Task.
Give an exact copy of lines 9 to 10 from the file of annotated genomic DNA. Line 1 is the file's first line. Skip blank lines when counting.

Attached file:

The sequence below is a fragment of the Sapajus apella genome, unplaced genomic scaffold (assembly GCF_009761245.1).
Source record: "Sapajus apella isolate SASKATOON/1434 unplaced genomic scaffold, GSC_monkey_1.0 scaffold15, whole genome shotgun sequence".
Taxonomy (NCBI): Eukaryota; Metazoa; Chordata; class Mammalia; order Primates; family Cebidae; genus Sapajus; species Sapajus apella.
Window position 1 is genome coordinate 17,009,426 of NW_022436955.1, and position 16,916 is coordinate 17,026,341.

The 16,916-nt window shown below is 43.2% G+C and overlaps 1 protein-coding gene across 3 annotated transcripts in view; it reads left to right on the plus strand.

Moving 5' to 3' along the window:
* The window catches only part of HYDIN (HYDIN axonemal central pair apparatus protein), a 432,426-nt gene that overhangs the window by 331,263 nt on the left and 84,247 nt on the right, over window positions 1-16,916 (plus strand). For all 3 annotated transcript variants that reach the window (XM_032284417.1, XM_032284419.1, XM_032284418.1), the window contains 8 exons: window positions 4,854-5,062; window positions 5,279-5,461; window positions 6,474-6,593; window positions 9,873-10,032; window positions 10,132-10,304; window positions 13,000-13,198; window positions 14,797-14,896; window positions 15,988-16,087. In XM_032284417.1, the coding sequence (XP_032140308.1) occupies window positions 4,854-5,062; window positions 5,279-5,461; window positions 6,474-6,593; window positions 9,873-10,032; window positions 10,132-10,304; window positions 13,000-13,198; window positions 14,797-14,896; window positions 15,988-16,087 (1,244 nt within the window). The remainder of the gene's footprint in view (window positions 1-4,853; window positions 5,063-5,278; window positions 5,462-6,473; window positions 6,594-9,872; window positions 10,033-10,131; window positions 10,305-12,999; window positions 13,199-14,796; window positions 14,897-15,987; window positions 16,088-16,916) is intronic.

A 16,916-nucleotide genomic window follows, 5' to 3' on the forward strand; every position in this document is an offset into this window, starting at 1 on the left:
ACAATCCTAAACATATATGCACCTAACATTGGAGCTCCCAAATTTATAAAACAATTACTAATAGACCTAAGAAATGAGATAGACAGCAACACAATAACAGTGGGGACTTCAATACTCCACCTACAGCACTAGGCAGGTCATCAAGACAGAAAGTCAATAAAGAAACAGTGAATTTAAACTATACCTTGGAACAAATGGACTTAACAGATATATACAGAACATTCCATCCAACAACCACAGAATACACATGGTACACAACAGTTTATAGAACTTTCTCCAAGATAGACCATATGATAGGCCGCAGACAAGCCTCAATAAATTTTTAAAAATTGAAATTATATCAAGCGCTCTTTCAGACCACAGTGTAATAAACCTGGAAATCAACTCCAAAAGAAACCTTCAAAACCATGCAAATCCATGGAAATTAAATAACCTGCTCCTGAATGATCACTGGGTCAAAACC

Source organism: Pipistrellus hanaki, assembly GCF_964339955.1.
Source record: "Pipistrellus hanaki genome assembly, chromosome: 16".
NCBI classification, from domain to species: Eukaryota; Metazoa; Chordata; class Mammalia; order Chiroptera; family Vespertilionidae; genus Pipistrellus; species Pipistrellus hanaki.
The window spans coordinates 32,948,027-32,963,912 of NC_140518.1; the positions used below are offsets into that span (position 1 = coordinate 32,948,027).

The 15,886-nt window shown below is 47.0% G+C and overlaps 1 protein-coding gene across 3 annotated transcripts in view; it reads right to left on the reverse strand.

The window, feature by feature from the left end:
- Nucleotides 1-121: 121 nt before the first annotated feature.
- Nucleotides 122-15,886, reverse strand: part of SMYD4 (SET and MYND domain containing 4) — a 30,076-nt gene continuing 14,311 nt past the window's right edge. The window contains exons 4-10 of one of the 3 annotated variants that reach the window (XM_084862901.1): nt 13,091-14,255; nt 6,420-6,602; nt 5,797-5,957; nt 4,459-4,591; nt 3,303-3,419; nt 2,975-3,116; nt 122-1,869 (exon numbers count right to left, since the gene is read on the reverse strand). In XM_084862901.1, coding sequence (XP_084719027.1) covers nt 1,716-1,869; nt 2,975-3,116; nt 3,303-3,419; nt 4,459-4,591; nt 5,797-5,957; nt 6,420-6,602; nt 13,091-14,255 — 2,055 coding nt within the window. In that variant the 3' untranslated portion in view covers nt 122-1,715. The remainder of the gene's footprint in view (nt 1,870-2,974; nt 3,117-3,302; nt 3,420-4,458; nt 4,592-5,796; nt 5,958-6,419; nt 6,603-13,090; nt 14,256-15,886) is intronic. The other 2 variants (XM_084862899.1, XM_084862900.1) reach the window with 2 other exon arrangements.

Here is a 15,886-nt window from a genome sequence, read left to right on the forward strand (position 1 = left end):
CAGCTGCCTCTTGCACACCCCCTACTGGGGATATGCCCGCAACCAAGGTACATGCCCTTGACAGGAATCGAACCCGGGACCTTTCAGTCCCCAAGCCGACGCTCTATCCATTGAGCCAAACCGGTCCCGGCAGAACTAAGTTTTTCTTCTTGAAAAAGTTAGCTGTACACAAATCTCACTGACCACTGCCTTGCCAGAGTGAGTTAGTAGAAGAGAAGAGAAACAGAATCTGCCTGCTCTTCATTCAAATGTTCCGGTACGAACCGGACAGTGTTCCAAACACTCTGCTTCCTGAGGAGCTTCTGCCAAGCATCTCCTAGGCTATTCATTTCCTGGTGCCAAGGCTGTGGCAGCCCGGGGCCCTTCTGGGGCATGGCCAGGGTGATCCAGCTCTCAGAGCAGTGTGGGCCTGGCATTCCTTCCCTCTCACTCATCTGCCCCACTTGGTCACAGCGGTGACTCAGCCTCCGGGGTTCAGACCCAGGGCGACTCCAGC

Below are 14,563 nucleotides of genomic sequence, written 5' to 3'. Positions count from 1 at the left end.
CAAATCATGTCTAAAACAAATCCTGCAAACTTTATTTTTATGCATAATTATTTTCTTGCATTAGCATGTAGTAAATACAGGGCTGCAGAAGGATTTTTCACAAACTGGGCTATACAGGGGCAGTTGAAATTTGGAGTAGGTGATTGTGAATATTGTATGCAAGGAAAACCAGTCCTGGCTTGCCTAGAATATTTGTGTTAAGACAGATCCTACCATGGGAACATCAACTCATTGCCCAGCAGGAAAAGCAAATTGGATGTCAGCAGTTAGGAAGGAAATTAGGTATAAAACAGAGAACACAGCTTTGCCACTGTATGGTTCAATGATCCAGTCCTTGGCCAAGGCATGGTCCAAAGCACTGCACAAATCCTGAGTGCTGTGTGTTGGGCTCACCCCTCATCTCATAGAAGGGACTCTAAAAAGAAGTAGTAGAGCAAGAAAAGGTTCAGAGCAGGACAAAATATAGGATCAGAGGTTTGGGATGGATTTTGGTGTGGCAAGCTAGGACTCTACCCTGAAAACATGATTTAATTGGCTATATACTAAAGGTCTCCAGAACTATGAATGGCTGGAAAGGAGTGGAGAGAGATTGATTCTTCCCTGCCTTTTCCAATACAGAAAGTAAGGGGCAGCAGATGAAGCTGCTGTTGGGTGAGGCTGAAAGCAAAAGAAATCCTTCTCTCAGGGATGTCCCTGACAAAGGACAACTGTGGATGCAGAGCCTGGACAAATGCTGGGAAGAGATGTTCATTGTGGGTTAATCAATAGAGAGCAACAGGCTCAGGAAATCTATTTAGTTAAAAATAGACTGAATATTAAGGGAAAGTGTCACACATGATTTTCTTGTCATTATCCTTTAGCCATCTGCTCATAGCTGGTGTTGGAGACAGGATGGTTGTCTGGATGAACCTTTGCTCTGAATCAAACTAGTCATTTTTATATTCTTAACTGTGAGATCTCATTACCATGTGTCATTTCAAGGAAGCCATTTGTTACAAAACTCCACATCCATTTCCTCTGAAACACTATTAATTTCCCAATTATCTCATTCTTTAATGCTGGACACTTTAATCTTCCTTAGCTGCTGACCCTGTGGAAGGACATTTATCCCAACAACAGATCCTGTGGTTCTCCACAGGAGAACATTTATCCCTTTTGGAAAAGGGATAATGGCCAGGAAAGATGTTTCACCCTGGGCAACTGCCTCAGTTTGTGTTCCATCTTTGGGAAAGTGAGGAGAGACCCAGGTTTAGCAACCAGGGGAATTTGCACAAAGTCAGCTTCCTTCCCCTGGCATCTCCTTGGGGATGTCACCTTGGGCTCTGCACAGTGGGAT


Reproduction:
ACAATCCTAAACATATATGCACCTAACATTGGAGCTCCCAAATTTATAAAACAATTACTAATAGACCTAAGAAATGAGATAGACAGCAACACAATAACAGTGGGGACTTCAATACTCCACCTACAGCACTAGGCAGGTCATCAAGACAGAAAGTCAATAAAGAAACAGTGAATTTAAACTATACCTTGGAACAAATGGACTTAACAGATATATACAGAACATTCCATCCAACAACCACAGAATACACATGGTACACAACAGTTTATAGAACTTTCTCCAAGATAGACCATATGATAGGCCGCAGACAAGCCTCAATAAATTTTTAAAAATTGAAATTATATCAAGCGCTCTTTCAGACCACAGTGTAATAAACCTGGAAATCAACTCCAAAAGAAACCTTCAAAACCATGCAAATCCATGGAAATTAAATAACCTGCTCCTGAATGATCACTGGGTCAAAACC

Source organism: Pipistrellus hanaki, assembly GCF_964339955.1.